Prom 4

THE PROM is a light, funny and breezy musical and that is meant as a compliment.  Shows with layers and layers of depth and angst (can you say JAGGED LITTLE PILL?) are a recent musical staple.  But happily, there are shows like THE PROM which can balance out the heavier shows.  It is a sleek and well-crafted musical in the traditional sense of structure and in the depth that it chooses to dig.  With a plot that sounds like recent headlines, THE PROM, under the skillful direction and choreography of Casey Nicholaw, manages to put a fresh veneer on its traditionally laid out plot.  Emma (Kaden Kearney) wants to attend her high school prom but wants her date to be (hold on to your seats) a girl!!!  This sends the entire PTA into a panic and as a result they decide to cancel the prom.  Meanwhile, back in New York, two narcissistic Broadway stars, Dee Dee Allen (Courtney Balan) and Barry Glickman (Patrick Wetzel), have just opened in a musical about Eleanor Roosevelt that was so hated by the critics it closed on opening night. Deciding they need some good PR and fast to counter the personal skewering they both received from the critics, they look for a cause to support that will give them some positive media visibility. That cause winds up being Emma. Bringing along two fellow actors and a press agent they head to Nebraska to attend the PTA meeting being held to officially determine the fate of the prom.  Instead of the simple policy reversal they wanted to obtain, their presence only manages to create total havoc.  The show bounces along until the end of Act II where the students all see the light regarding the error of their ways. In the span of one song, they go from homophobic and self-centered to totally accepting and generous of spirit.  An all-inclusive prom will go on!!!!  Not very real but somehow in THE PROM it works and is surprisingly satisfying.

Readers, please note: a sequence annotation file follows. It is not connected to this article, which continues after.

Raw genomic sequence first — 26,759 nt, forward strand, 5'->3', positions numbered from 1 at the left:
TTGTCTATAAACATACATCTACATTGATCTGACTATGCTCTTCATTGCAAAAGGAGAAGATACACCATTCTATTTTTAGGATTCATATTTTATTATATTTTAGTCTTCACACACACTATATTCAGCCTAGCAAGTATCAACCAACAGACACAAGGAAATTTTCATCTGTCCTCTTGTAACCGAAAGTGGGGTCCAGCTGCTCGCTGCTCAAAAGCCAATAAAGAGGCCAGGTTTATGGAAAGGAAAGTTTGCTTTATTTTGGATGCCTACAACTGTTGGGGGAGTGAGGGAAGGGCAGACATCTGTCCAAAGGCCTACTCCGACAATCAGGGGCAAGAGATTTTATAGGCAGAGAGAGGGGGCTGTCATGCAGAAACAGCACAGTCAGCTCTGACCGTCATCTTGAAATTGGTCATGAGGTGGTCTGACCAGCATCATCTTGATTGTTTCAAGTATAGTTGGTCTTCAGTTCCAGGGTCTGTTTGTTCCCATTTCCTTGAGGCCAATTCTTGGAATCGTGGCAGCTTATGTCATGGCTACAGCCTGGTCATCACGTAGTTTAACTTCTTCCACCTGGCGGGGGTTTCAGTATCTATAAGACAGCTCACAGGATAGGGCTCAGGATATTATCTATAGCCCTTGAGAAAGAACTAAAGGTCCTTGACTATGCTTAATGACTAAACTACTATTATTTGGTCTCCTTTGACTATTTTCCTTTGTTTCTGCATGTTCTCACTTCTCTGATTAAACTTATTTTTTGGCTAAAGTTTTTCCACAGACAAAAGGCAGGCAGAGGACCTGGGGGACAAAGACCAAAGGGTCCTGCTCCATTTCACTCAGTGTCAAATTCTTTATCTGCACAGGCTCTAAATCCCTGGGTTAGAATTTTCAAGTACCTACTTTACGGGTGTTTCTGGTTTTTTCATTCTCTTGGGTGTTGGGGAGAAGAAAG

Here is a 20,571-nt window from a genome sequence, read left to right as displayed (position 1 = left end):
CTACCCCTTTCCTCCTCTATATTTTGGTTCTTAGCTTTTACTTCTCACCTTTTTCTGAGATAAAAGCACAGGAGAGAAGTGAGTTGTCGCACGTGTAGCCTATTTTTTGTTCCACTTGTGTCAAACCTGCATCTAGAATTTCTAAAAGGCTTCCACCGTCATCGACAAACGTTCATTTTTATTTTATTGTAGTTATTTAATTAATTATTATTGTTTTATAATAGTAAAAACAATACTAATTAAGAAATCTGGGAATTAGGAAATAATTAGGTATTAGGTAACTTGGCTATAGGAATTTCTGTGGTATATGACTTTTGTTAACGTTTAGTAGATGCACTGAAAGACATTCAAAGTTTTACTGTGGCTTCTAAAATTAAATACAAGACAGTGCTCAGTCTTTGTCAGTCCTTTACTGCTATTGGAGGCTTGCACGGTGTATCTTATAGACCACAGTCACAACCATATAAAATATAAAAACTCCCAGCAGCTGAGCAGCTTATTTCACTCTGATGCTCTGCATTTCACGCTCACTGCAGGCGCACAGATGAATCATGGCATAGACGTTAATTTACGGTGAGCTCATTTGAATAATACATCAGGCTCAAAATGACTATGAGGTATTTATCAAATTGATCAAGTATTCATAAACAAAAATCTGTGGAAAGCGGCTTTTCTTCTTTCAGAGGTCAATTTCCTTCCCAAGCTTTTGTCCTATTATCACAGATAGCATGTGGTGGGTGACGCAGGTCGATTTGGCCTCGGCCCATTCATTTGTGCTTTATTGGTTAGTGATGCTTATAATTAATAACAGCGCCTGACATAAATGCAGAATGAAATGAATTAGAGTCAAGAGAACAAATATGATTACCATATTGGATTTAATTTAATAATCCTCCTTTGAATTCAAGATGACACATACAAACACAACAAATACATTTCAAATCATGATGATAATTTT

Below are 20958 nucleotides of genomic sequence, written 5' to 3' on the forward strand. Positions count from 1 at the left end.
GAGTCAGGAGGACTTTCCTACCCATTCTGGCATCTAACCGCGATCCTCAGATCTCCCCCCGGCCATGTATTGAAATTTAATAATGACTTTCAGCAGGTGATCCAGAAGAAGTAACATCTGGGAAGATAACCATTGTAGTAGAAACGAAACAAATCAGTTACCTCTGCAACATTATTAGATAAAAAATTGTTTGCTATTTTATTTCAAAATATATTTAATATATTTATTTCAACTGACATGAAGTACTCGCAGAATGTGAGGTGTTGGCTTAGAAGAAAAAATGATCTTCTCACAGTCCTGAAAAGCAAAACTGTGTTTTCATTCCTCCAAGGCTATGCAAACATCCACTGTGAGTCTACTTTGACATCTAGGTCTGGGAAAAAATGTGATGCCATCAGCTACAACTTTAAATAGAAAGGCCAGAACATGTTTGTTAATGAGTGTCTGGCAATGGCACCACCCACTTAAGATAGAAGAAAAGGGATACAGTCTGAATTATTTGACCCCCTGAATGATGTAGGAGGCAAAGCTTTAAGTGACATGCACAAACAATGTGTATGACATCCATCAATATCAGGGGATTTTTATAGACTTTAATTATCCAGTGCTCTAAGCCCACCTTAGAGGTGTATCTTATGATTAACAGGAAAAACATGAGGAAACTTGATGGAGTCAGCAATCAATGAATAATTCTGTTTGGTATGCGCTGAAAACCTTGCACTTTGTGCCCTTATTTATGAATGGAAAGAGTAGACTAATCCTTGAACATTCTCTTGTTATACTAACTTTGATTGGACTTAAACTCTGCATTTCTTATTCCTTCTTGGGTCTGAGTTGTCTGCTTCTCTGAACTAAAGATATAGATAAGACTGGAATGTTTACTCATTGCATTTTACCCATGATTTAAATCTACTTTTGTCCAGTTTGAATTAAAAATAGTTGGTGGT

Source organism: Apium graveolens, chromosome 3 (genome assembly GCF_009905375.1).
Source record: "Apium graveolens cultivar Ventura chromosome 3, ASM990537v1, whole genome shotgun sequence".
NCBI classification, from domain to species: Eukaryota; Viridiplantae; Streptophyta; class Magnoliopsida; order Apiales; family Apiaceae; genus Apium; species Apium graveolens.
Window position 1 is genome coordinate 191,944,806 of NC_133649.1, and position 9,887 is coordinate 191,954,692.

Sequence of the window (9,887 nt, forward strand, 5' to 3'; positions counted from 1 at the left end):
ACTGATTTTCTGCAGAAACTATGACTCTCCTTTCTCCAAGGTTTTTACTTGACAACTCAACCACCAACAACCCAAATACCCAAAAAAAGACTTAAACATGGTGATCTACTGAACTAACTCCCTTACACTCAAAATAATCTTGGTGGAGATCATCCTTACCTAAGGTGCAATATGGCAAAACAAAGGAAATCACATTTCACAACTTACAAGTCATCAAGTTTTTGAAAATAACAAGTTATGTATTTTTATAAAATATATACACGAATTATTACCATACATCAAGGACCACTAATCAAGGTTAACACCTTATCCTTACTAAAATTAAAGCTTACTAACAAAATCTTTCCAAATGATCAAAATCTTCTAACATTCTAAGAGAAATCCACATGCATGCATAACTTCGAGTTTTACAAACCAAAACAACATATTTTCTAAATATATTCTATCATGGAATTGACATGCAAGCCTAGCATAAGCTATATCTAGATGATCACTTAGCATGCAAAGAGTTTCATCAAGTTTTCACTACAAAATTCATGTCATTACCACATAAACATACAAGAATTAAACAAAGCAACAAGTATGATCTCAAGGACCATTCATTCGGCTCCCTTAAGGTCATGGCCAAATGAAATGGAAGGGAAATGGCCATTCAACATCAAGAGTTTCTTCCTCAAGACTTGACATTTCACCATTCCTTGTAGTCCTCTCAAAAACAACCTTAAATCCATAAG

The entire company delivers solid performances. Kaden Kearney‘s Emma is a true joy to watch and even more of a joy to the ears while singing.  She brings a warmth and a believability to the role.  In her talented hands, we see her conflicted thoughts throughout the evening.  She finds herself suddenly in the spotlight and at the center of a national LGBT story when all she wanted to do was quietly go to the prom with her date and dance.

Courtney Balan is nothing shy of hilarious as the narcissistic Dee Dee Allen. Gifted with impeccable timing and a solid vocal belt in the Merman style, the stage truly sparkles whenever she is on it.  

Patrick Wetzel scores as Barry Glickman, the flamboyantly gay co-star of the ill-fated ELEANOR: THE MUSICAL. He manages to add a layer of humanity to the very broadly written role giving us a character we empathize with and care about.

If the part of Barry is broadly written, then you might say that the part of Trent Oliver is barely written.  Much to his credit, Bud Weber’s natural charm, good looks and strong vocal abilities infuses Trent with a likeability that makes him far more fleshed out than what is on the page.


The score by Matthew Sklar and Chad Beguelin captures warmth, happiness and love and sends it all sailing back in warm waves over the audience. From heartfelt love ballads to biting satire THE PROM delivers a soft contemporary rock flavor mixed with a large scoop of classic Broadway Musical ‘Zazz.’

THE PROM is not a great show by any means, but it is loveable and does provide laughs and a feel-good feeling for two and a half hours.  And in these days of chaos in the world, isn’t that something we all could use?

THE PROM is playing through September 11, 2022 at the Ahmanson Theatre in Los Angeles.  For tickets or more information, visit their website at